In the tradition of Iron and Silk and Touch the Dragon, Jamie Zeppa’s memoir of her years in Bhutan is the story of a young woman’s self-discovery in a foreign land. It is also the exciting début of a new voice in travel writing.
When she left for the Himalayan kingdom of Bhutan in 1988, Zeppa was committing herself to two years of teaching and a daunting new experience. A week on a Caribbean beach had been her only previous trip outside Canada; Bhutan was on the other side of the world, one of the most isolated countries in the world known as the last Shangri-La, where little had changed in centuries and visits by foreigners were restricted. Clinging to her bags full of chocolate, hair conditioner and Immodium, she began the biggest challenge of her life, with no idea she would fall in love with the country and with a Bhutanese man, end up spending nine years in Bhutan, and begin a literary career with her account of this transformative journey.
At her first posting in a remote village of eastern Bhutan, she is plunged into an overwhelmingly different culture with squalid Third World conditions and an impossible language. Her house has rats and fleas and she refuses to eat the local food, fearing the rampant deadly infections her overly protective grandfather warned her about. Gradually, however, her fear vanishes. She adjusts, begins to laugh, and is captivated by the pristine mountain scenery and the kind students in her grade 2 class. She also begins to discover for herself the spiritual serenity of Buddhism.
A transfer to the government college of Sherubtse, where the housing conditions are comparatively luxurious and the students closer to her own age, gives her a deeper awareness of Bhutan’s challenges: the lack of personal privacy, the pressure to conform, and the political tensions. However, her connection to Bhutan intensifies when she falls in love with a student, Tshewang, and finds herself pregnant. After a brief sojourn in Canada to give birth to her son, Pema Dorji, she marries Tshewang and makes Bhutan her home for another four years.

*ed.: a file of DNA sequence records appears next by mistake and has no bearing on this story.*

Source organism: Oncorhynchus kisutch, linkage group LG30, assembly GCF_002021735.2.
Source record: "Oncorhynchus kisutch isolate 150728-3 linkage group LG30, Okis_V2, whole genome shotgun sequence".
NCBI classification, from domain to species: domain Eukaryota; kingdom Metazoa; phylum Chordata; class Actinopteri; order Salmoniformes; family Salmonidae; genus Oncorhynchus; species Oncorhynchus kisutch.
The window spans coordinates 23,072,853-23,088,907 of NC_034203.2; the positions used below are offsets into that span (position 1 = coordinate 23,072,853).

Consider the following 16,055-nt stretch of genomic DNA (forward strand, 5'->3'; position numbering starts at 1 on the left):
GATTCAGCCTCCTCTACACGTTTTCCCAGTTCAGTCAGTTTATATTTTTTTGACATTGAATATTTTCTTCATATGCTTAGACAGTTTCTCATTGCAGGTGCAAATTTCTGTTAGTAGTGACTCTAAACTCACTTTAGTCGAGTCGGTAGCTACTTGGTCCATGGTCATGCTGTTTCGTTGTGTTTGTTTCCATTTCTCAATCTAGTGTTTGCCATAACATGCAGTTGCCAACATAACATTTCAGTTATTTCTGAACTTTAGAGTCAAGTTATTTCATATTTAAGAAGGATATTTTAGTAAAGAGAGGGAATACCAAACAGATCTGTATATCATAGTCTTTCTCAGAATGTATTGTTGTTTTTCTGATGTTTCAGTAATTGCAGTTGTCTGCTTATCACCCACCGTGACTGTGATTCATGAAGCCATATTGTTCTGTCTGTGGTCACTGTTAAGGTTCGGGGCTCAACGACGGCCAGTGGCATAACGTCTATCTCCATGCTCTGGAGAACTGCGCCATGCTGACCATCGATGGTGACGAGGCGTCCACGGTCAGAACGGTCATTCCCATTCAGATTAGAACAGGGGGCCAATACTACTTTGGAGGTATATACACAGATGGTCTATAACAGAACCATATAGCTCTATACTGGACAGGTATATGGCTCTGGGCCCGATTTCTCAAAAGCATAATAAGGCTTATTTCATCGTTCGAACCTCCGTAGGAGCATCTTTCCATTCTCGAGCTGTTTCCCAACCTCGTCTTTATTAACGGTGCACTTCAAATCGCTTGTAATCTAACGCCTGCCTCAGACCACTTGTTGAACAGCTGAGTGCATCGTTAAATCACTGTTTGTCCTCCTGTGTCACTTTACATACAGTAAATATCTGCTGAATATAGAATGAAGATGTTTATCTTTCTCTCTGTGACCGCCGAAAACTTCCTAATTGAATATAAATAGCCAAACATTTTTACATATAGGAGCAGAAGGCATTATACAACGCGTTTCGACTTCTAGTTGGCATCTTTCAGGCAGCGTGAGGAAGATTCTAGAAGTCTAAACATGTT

Zeppa’s personal essay about her culture shock on arriving in Bhutan won the 1996 CBC/Saturday Night literary competition and appeared in the magazine. She flew home to accept the prize, where people encouraged her to pursue her writing. Her letters from Bhutan also featured on CBC’s Morningside. The book that grew out of this has been published in Canada and the United States to ecstatic reviews, followed by British, German, Dutch, Italian and Spanish editions.
Although cultural differences finally separated Jamie and Tshewang in 1997 while she was writing the book and she returned to Canada, she will always feel at home in Bhutan. Zeppa shares her compelling insights into this land and culture, but Beyond the Sky and the Earth is more than a travel book. With rich, spellbinding prose and bright humour, it describes a personal journey in which Zeppa acquires a deeper understanding of what it means to leave one’s home behind, and undergoes a spiritual transformation.